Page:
Tipping in Restaurants Reaches a Tipping Point...Will 2014 Be the Year It's Abolished?

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Photo by Marya
Tipping after meals is no longer as universally accepted as it once was.
Next time you hear a waiter or waitress complain about his or her tips, remember that the United States and Canada have the biggest tippers in the world (but maybe don't tell them that fact, 'cause it probably won't help). In many other countries, service is included in the bill, and tipping is reserved for truly exceptional service. People in the service industry also make higher wages than waiters in the United States, who rely on tips to bring their salaries up to minimum wage.

Lately, though, there's been a lot of talk about abolishing tipping in America altogether. A Slate article from last July called tipping an "abomination." The author, Brian Palmer, wrote, "Tipping is a repugnant custom. It's bad for consumers and terrible for workers. It perpetuates racism. Tipping isn't even good for restaurants, because the legal morass surrounding gratuities results in scores of expensive lawsuits."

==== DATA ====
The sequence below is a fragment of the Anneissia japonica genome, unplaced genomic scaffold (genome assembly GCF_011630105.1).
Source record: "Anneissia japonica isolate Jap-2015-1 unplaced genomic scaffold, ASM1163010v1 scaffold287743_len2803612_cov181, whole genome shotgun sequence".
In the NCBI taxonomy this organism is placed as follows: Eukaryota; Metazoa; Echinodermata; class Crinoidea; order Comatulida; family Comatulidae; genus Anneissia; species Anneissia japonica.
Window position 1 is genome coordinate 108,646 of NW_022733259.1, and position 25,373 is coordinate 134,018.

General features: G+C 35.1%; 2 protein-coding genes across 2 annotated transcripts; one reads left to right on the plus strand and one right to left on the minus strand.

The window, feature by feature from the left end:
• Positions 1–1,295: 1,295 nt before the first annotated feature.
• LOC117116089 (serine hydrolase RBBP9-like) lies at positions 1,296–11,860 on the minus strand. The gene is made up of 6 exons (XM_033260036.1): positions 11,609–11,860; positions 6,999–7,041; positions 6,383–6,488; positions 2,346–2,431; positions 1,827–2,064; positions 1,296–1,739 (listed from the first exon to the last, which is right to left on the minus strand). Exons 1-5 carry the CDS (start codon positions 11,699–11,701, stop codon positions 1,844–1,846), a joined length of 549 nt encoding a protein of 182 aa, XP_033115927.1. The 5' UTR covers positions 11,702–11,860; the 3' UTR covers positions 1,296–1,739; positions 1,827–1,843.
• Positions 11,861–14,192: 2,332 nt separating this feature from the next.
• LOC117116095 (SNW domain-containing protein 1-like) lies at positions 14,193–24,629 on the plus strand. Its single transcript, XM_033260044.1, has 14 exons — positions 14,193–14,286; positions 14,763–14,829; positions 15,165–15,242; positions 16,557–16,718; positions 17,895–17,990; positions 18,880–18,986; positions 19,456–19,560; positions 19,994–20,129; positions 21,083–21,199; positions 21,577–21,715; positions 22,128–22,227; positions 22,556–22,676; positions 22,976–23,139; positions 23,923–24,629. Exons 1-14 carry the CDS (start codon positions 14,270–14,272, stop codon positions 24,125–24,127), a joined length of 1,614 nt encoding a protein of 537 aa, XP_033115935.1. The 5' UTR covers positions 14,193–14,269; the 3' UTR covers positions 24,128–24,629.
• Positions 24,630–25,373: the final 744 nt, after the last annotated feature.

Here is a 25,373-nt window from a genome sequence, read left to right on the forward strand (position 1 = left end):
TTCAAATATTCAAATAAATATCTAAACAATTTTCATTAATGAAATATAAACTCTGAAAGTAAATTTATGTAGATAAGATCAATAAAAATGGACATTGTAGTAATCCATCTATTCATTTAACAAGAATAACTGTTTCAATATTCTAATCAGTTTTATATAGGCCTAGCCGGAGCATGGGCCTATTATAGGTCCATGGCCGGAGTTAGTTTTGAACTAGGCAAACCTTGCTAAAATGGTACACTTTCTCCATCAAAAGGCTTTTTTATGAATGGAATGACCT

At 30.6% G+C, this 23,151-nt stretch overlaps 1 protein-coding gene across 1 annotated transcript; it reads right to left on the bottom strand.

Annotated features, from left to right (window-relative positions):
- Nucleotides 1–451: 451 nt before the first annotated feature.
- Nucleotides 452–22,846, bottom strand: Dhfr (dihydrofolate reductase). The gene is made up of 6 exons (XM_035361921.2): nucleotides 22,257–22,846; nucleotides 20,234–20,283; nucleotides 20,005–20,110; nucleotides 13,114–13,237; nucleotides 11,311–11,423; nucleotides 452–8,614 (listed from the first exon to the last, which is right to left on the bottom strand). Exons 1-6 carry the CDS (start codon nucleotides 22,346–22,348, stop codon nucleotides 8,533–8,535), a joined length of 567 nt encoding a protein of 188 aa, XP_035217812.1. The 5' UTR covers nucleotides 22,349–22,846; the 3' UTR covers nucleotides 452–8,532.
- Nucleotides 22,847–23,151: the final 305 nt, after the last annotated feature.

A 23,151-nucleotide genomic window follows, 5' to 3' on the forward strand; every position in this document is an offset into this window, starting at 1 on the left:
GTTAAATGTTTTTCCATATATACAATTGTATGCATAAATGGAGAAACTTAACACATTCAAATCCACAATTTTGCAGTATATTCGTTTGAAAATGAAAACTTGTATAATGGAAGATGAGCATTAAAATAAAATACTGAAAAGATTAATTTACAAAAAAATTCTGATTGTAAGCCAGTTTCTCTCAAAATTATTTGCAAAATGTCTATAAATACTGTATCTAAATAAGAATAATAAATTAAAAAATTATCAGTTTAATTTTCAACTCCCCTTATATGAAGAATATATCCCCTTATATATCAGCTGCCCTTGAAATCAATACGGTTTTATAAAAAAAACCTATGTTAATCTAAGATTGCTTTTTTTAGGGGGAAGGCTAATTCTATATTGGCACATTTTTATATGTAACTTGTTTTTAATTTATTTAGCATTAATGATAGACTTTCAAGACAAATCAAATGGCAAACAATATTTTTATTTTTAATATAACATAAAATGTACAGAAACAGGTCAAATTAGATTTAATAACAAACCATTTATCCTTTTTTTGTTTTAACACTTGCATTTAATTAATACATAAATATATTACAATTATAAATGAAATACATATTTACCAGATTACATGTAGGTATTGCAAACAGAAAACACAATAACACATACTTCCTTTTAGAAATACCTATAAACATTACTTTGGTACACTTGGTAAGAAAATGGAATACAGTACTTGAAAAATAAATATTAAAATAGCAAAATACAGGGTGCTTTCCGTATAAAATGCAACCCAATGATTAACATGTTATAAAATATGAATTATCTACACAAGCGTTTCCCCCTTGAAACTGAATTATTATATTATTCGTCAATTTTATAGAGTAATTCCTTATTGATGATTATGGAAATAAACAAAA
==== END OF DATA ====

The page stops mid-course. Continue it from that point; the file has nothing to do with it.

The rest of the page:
He brings up some good points about the practice. So good, in fact, that others are starting to echo his concerns. In September, Pete Wells, restaurant critic for The New York Times, highlighted a number of restaurants that are moving away from tipping and toward surcharges or higher-priced menu items. The money made from these practices would then go toward paying servers a fair wage -- as in, more than $2.13 an hour, the amount many servers make before their "tip credit."